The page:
When a driver is charged with an aggravated DUI, or Felony DUI, he is looking at a much more serious charge than a typical DUI, and in most cases the charges carry much more severe penalties than a misdemeanor charge of the same nature. The term “aggravated” is a charge modifier resulting from the different circumstances involved in the many scenarios that can occur when dealing with DUI situations.
Typical Causes for DUI Modification
There are many factors that determine whether or not a DUI charge can be deemed aggravated or modified to include felony penalties, and most of the factors depend directly on the nature and location of the incident. Some states have much stricter penalties when it comes to DUI violations because of the frequency of arrests of that nature, while other states aren’t as rigid in enforcement. Some of the pinpoint factors that can elevate a DUI to felony status are:
- A drastically elevated blood alcohol level, or BAC. The legal limit for blood alcohol levels across the country is 0.08% or higher. If a driver tests at a level anywhere around 0.15 or greater, the charge may be considered “aggravated”, and carry a much stiffer consequence.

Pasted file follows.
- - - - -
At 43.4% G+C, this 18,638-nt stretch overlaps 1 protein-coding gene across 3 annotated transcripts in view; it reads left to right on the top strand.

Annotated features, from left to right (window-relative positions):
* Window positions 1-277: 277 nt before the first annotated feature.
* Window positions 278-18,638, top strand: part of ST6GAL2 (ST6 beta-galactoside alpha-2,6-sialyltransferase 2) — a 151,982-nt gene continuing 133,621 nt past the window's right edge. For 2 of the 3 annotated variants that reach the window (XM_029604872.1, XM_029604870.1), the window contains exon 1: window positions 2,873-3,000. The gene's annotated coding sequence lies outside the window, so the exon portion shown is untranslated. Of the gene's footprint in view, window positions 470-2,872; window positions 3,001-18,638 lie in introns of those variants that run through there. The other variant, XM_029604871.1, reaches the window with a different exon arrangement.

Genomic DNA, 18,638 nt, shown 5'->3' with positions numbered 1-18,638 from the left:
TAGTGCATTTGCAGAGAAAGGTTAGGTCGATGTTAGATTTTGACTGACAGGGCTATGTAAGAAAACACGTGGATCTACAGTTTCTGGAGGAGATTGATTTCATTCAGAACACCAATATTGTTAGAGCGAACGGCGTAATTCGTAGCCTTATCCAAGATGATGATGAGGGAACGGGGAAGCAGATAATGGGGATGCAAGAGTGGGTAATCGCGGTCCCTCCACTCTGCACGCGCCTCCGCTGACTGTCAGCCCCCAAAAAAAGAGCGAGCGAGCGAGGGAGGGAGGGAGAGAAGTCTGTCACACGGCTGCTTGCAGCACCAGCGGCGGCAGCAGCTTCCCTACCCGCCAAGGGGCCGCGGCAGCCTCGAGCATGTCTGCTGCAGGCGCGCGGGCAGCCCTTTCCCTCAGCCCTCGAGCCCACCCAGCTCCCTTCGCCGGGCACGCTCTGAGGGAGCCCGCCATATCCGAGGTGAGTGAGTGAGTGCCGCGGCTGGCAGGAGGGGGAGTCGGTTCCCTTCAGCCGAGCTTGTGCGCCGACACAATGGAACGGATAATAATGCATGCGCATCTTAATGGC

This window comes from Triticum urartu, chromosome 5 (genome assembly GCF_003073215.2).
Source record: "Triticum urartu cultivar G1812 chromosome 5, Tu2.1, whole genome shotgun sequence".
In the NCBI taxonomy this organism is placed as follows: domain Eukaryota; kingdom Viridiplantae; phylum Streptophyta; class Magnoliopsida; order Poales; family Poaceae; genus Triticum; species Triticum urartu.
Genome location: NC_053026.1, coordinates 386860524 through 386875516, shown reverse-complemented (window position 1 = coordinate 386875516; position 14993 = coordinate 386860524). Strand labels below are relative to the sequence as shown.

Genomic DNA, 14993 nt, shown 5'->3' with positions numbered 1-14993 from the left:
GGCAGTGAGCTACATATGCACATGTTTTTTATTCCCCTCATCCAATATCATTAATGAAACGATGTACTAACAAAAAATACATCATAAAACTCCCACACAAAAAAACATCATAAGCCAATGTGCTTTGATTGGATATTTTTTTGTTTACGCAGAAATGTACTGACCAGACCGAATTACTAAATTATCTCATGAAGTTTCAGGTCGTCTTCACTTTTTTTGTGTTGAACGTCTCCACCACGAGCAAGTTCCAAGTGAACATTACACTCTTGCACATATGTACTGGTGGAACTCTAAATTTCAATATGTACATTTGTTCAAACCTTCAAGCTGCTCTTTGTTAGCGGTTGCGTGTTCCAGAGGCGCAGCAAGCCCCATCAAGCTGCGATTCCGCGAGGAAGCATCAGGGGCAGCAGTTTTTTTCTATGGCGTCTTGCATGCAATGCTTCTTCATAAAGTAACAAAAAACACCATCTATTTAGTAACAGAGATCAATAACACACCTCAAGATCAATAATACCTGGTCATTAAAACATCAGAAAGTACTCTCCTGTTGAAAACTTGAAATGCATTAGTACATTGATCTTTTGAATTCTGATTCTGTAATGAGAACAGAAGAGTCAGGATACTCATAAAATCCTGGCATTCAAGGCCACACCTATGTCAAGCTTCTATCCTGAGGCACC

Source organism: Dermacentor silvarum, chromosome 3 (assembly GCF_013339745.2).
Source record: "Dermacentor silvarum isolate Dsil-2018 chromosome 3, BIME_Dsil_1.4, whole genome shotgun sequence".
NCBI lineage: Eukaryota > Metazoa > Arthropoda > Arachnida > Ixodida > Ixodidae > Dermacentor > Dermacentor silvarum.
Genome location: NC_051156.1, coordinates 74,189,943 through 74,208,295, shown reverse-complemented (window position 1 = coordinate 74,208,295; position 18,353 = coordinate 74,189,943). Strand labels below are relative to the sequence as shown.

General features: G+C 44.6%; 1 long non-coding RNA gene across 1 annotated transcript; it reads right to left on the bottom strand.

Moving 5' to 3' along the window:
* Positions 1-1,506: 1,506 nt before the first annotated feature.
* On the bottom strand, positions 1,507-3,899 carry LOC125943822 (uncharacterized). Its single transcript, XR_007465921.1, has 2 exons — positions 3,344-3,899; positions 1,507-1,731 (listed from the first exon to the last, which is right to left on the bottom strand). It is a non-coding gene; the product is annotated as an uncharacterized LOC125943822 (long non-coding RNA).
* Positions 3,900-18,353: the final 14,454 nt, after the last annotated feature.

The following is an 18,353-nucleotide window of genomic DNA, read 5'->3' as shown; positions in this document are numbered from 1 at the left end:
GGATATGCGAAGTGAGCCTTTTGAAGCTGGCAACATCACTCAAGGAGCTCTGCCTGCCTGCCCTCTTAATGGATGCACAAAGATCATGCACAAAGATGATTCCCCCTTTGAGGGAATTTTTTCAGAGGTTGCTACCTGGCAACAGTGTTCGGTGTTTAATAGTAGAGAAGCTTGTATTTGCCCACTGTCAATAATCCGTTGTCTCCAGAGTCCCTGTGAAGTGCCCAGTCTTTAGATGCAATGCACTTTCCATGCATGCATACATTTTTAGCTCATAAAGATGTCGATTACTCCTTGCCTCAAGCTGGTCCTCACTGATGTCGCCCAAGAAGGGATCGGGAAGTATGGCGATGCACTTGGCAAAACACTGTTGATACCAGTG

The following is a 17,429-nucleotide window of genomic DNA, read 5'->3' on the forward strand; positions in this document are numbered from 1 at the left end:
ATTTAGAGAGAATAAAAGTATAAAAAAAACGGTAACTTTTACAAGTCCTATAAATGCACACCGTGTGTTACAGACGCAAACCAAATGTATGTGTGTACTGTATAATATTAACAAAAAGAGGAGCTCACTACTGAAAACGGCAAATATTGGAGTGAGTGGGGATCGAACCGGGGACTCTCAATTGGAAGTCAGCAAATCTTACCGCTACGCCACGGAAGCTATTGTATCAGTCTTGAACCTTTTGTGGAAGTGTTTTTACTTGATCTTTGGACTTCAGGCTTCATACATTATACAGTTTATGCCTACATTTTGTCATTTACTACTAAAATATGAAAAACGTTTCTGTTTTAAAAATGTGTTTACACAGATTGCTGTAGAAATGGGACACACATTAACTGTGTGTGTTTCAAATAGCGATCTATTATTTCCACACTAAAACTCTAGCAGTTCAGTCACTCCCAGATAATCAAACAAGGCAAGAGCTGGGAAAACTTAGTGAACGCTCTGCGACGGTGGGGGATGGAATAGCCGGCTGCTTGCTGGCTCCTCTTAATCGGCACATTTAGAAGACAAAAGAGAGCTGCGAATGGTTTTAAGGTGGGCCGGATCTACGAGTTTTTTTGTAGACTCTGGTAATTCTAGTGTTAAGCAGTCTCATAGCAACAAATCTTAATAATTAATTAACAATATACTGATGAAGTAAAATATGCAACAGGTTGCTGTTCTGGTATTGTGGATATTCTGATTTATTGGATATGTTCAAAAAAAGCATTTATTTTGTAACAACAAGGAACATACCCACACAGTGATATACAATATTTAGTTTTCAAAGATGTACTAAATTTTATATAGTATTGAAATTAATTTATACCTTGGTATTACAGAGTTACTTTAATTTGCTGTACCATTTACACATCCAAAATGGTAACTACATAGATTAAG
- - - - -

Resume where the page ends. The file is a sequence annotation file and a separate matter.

- Any time children are involved, either underage drinkers or minor children riding with an intoxicated adult, any driving done under the influence of intoxicants will be charged on an escalated scale. In cases when a child or minor ends up being seriously injured or in an accident resulting in death, this will in almost all cases escalate a DUI charge. This charge will also be elevated in cases where the driver caused any destruction of property, whether an injury occurred as a result or not.
- If the driver that is being charged with a DUI does not possess a valid driver’s license, he could be looking at more intense charges due to the fact that he didn't possess the privilege to drive at all, much less under the influence.
- Multiple DUI convictions will, in almost all cases, cause a penalty much more severe than a first offense of DUI, and if the offense is the third offense (or fourth, fifth, etc.), the defendant could be facing substantial prison time.
In cases like these your best option to consider is to hire either a personal criminal defense attorney, or take advantage of your state’s Public Defender program if one exists. DUI is a serious charge that can alter your life if convicted, and should always be taken extremely seriously.